Is there a message in your novel/s you want readers to grasp?
Now that I think about it I wanted to show there is more depth to all of us than we realize and often never reach until we are severely tested. Johnny faces adversity in many different situations and emerges from them stronger in character.
What are you reading now?
I just started Michael Connolly’s latest book, THE DROP, having read all of his previous detective and attorney novels. I recently finished C.S. Lewis’s SCREWTAPE LETTERS for a course I’m taking at the Christopher Wren program for Life Long Learning (senior citizens) at William and Mary. In fact I am giving a course there now entitled “Espionage and Counter-Espionage during the Civil War,” based on the research I did for my novels.
Is there anything you find particularly challenging about writing?
CODE NAME: CALEB, which is the sequel to THE BALLAD OF JOHNNY MADIGAN, posed more of a challenge than my first two books. I have to be careful not to write the same novel twice. My second book, THE CONFIDENTIAL, is a completely different genre. It is a police thriller written while I waited to find a publisher for JOHNNY MADIGAN. It is set in the 1970’s and based on my experiences in the NYPD. The publisher asked for a sequel to the first one and wants a series based on the protagonist in the second. I love to write dialogue and create characters. Devising plots that aren’t tired old clichés is more difficult.
How has your writing process changed as your career has developed?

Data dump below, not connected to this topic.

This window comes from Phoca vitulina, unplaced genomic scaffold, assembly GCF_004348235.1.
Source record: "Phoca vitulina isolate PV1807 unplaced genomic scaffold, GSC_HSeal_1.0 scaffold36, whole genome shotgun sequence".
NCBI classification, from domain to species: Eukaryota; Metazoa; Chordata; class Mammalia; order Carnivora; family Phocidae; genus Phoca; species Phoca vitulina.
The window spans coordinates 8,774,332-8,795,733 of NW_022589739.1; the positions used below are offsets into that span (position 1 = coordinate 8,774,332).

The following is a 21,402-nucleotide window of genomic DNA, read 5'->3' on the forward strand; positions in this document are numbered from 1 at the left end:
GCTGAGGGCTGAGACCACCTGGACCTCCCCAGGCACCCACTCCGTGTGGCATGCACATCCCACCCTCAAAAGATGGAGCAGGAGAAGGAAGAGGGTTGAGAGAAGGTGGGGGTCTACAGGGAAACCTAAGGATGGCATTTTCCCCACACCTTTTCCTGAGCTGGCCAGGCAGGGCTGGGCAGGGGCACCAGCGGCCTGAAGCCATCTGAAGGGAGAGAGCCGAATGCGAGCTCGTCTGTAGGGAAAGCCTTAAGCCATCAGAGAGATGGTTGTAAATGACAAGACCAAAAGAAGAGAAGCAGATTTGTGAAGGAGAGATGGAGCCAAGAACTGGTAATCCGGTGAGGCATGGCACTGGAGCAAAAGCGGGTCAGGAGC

I write by the seat-of-the-pants method. When I try to outline it just bogs me down. I subscribe to the theory that the characters will tell you what comes next.
The first two books were easier, based either on research or fevered memory. Now it has become harder to plot.
What are your thoughts on marketing and the e-book revolution?
Marketing is by far the hardest part of the whole process. Actually my publisher, BeWrite Books, has moved to a new paradigm. At first they did print and digital releases together. Now they offer authors e-book first with an incentive of higher royalties. If one chooses to have a print version with digital the former royalty scheme applies. I have yielded to their strong advice and opted for e-book first. They have long been proponents of the e-book and do releases in kindle, nook, i-Pad and directly to laptop or PC.
Can you tell us a little about the next writing project you’re working on?
My fourth novel, which I am working on right now, is a sequel to THE CONFIDENTIAL. Keeping in mind all the requirements of plotting to keep the reader enthralled, this project is inching painfully forward. The publisher would like a third “Johnny” story and a series with Dante of THE CONFIDENTIAL. A DEA agent who falls victim to an internal integrity sting, Dante never plumbed the depths of his own susceptibility to dishonesty brought about by disillusionment with his job and life. In the sequel he attempts a return from career exile.
John Bray served 17 years in the NYPD and took early retirement as a lieutenant and prosecutor in the internal disciplinary system. He left to practice criminal defense law in New York. Retired, he lives in Williamsburg, VA. While in the department he earned a BS in Police administration from John Jay College and a law degree from Brooklyn Law School. He is the author of THE BALLAD OF JOHNNY MADIGAN and THE CONFIDENTIAL, full length novels published by BeWrite books, as well as several published short stories.